A database for everyday museum life
Innovations at the Roman-Germanic Central Museum in Mainz
The Römisch-Germanisches Zentralmuseum Mainz (RGZM) is introducing a new web-based database this spring after an extensive test phase. This not only stores images, but also links the workflows of many departments: an optimization that will pay off in the long run not only in terms of greater transparency for (inter)national collaborations - such as the virtual library "Europeana" - but also in savings of working time and financial resources.
About the Museum
The "Roman-Germanic Central Museum" is both a research institute and Museum
for archaeology. Its research ranges from the Stone Age to the Middle Ages. The associated branch, the "Museum for Ancient Shipping" (in the picture), houses the museum's picture archive. This keeps about 150000 pictures, slides and ectachromes.
At the beginning
The idea to introduce a database that would record many work steps related to museum objects and provide a common work platform for all staff involved was born more than four years ago. At its beginning was the realization that such a tool could structure and simplify the work of a large research museum, such as the Leibniz Association's Römisch-Germanisches Zentralmuseum Mainz. In the search for suitable technical options, a web-based solution using so-called open standards crystallized quite quickly. Such a choice not only ensures independence from platforms and operating systems as well as license agreements, but also guarantees (if desired) availability of the database application from any point in the world. Another essential wish was the flexible adaptation to the specific needs of the large museum operation in Mainz.
The search for a suitable provider ended at the premises of Programmfabrik in Berlin. Together with their employees, all key points were clarified in a first workshop in May 2008 and a first specification sheet was created. In it all points were outlined exactly, which should be important for the structure of the RGZM-specific easydb- data base. A short time later, it turned out that the repeatedly necessary adaptation of the specifications and the transfer to the easydb system would ultimately take about three and a half years - a time that, in retrospect, turns out to have been well invested.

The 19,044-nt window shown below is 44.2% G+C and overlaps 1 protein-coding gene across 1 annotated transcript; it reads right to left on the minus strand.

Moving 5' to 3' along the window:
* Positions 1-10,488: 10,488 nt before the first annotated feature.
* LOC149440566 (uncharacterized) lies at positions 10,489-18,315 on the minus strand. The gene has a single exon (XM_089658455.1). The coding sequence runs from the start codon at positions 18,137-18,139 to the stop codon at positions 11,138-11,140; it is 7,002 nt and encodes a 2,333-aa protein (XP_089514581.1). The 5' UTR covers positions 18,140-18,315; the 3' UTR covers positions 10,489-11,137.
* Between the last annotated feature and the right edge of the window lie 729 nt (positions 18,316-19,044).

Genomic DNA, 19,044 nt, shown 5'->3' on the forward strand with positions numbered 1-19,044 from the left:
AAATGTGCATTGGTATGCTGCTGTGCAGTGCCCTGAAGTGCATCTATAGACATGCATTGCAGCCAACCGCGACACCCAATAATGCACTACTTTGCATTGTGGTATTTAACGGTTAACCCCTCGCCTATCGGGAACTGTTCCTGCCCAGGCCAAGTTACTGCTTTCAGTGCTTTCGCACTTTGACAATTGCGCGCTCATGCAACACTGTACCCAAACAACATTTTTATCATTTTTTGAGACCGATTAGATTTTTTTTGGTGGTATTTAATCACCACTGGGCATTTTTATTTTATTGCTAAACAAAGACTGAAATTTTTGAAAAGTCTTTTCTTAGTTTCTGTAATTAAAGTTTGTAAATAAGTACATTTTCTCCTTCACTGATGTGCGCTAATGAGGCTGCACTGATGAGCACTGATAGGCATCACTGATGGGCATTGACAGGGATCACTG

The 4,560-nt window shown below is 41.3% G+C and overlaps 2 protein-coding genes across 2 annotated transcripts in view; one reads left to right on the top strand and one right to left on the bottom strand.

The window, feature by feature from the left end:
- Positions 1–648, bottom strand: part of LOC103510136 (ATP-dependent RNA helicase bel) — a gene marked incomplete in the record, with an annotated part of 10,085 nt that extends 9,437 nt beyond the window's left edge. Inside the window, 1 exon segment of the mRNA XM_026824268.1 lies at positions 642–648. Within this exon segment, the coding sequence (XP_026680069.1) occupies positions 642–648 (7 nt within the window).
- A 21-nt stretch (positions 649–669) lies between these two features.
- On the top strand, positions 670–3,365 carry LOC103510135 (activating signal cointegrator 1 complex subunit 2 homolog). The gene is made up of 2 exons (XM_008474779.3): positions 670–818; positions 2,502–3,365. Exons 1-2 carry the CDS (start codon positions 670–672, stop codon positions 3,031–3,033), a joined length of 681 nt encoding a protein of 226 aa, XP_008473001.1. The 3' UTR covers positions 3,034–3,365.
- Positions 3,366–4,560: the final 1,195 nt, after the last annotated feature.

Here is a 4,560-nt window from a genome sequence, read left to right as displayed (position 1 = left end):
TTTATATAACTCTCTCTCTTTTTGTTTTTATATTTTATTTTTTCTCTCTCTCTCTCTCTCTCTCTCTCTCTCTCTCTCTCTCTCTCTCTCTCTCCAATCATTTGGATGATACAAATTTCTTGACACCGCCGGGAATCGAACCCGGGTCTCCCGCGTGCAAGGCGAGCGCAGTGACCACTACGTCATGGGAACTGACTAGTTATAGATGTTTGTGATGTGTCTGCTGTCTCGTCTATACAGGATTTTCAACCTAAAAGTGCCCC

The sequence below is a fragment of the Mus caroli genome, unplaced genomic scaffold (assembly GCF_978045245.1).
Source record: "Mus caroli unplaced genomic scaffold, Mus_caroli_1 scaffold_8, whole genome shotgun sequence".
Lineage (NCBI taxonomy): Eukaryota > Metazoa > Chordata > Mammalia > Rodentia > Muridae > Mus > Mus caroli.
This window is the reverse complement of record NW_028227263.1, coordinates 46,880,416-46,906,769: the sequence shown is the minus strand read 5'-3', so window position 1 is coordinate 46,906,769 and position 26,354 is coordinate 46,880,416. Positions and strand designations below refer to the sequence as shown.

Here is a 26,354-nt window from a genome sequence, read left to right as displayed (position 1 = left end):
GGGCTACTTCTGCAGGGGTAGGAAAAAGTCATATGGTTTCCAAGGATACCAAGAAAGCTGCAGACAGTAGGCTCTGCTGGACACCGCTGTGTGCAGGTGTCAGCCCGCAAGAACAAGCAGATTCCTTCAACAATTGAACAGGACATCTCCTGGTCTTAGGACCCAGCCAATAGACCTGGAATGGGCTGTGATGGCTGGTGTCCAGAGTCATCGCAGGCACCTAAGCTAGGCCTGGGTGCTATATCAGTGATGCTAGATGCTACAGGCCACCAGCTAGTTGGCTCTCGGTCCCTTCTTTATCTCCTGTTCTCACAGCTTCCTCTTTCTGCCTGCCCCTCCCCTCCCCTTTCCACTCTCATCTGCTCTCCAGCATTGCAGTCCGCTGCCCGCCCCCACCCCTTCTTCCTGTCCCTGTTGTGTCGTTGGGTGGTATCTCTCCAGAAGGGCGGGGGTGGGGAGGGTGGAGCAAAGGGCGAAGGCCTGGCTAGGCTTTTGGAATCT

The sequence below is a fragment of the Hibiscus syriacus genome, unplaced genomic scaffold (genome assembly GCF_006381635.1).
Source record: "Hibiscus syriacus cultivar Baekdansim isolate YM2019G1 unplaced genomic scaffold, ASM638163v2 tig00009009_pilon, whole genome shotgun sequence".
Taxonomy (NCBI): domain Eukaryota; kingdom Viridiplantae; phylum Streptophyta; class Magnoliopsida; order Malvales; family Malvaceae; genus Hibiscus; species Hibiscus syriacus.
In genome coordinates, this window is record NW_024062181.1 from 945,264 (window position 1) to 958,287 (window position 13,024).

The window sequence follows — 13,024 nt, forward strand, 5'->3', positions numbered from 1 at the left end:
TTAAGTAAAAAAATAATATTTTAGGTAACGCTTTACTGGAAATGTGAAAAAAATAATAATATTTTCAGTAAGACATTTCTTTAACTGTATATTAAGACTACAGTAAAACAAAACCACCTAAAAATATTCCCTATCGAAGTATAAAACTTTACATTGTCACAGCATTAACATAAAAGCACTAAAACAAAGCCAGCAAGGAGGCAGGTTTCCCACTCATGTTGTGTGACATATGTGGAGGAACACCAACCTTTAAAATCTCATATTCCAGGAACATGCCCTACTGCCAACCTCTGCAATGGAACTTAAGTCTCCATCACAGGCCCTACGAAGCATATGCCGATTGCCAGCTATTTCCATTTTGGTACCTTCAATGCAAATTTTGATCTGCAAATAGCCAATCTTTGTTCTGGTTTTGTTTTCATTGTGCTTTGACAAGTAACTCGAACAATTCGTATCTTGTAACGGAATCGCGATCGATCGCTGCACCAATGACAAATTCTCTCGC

The structure of the database
The basic unit of the database is the museum object. It is at the center with its master data (place of discovery, place of storage, material, restoration treatment, photo documentation, dating, publication, etc.) and binds all further formations of itself: images of the original, data on copies, images of these copies, worksheets in which the restoration steps are documented, offprints from in-house publications in which the object is treated scientifically. Thus, from this central object, all further information can be found through various search functions.
The standard view of the RGZM database:
- Fields for free text search and item type selection.
- Fields for detailed search.
- right window with search result, in this case for items with the entry "Celestial globe".
- left window with detailed view, in this case of the object COPY_42696a marked in blue in the right window, for which all captured data are displayed or accessible via further tabs.
The search functions
The database offers very flexible search modalities. Above the right field, which is reserved for the search result, there are two lines with input fields.
In the top row, the first field allows a full-text search across nearly all fields of the database. Naturally, this often leads to a high number of hits, which can be further narrowed down by selecting the item type in the following field - is a museum object, a photo or perhaps a work sheet being searched for? - can be narrowed down further. A check mark in the "search in result" field can also be used to further narrow down a search once it has been performed. For a detailed search within selected individual fields, an "advanced search" is also available.